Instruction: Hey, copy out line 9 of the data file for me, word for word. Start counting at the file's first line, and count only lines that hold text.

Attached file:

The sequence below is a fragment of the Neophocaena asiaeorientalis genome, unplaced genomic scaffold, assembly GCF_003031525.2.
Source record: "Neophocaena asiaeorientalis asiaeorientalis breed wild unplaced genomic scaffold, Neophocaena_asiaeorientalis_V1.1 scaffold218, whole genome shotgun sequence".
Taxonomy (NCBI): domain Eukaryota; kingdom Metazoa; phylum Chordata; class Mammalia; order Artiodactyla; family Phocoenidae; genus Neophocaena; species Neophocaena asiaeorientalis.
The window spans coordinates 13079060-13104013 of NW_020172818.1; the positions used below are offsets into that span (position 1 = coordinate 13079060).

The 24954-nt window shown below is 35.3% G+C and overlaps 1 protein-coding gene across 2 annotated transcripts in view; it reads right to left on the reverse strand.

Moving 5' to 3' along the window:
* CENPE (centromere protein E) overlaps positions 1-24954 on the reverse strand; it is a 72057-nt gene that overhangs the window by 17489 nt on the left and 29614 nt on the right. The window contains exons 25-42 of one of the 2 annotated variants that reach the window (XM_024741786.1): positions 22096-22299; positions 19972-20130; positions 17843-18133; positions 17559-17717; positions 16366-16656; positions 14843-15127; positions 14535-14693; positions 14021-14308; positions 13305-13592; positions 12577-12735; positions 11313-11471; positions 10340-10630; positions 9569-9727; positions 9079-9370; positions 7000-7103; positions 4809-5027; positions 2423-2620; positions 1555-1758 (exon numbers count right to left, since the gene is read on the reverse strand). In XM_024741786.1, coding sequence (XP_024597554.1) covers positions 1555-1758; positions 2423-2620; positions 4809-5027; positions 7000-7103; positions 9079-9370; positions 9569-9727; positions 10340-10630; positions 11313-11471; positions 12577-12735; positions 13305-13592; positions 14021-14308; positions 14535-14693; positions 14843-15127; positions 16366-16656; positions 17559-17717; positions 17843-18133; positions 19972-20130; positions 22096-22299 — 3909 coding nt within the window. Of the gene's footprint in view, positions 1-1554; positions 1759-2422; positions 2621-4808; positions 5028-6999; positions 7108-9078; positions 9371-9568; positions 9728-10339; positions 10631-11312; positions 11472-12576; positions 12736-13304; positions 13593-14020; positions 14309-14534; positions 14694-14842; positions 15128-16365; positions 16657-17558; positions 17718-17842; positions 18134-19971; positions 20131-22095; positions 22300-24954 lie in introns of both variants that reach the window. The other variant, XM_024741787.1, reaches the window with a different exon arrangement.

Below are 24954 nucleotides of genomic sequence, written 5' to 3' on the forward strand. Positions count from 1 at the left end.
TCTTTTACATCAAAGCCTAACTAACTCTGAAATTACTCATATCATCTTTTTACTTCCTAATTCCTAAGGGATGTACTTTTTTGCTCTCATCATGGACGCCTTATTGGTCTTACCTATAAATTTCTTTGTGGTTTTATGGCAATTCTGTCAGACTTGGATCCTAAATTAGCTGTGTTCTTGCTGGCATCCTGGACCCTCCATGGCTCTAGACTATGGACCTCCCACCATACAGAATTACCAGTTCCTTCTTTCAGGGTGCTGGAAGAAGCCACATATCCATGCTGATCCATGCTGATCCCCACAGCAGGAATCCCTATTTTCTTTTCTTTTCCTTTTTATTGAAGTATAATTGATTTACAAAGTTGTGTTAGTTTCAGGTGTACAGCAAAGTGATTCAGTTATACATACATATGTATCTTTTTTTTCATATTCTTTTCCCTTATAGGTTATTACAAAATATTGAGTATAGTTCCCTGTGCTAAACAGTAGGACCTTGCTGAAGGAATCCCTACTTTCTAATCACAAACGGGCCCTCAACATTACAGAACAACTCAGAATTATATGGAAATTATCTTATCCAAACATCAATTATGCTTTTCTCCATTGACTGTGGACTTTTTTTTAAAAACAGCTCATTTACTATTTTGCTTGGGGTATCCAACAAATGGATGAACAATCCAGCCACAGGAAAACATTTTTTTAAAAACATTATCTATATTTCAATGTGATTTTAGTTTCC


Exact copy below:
TCTTTTACATCAAAGCCTAACTAACTCTGAAATTACTCATATCATCTTTTTACTTCCTAATTCCTAAGGGATGTACTTTTTTGCTCTCATCATGGACGCCTTATTGGTCTTACCTATAAATTTCTTTGTGGTTTTATGGCAATTCTGTCAGACTTGGATCCTAAATTAGCTGTGTTCTTGCTGGCATCCTGGACCCTCCATGGCTCTAGACTATGGACCTCCCACCATACAGAATTACCAGTTCCTTCTTTCAGGGTGCTGGAAGAAGCCACATATCCATGCTGATCCATGCTGATCCCCACAGCAGGAATCCCTATTTTCTTTTCTTTTCCTTTTTATTGAAGTATAATTGATTTACAAAGTTGTGTTAGTTTCAGGTGTACAGCAAAGTGATTCAGTTATACATACATATGTATCTTTTTTTTCATATTCTTTTCCCTTATAGGTTATTACAAAATATTGAGTATAGTTCCCTGTGCTAAACAGTAGGACCTTGCTGAAGGAATCCCTACTTTCTAATCACAAACGGGCCCTCAACATTACAGAACAACTCAGAATTATATGGAAATTATCTTATCCAAACATCAATTATGCTTTTCTCCATTGACTGTGGACTTTTTTTTAAAAACAGCTCATTTACTATTTTGCTTGGGGTATCCAACAAATGGATGAACAATCCAGCCACAGGAAAACATTTTTTTAAAAACATTATCTATATTTCAATGTGATTTTAGTTTCC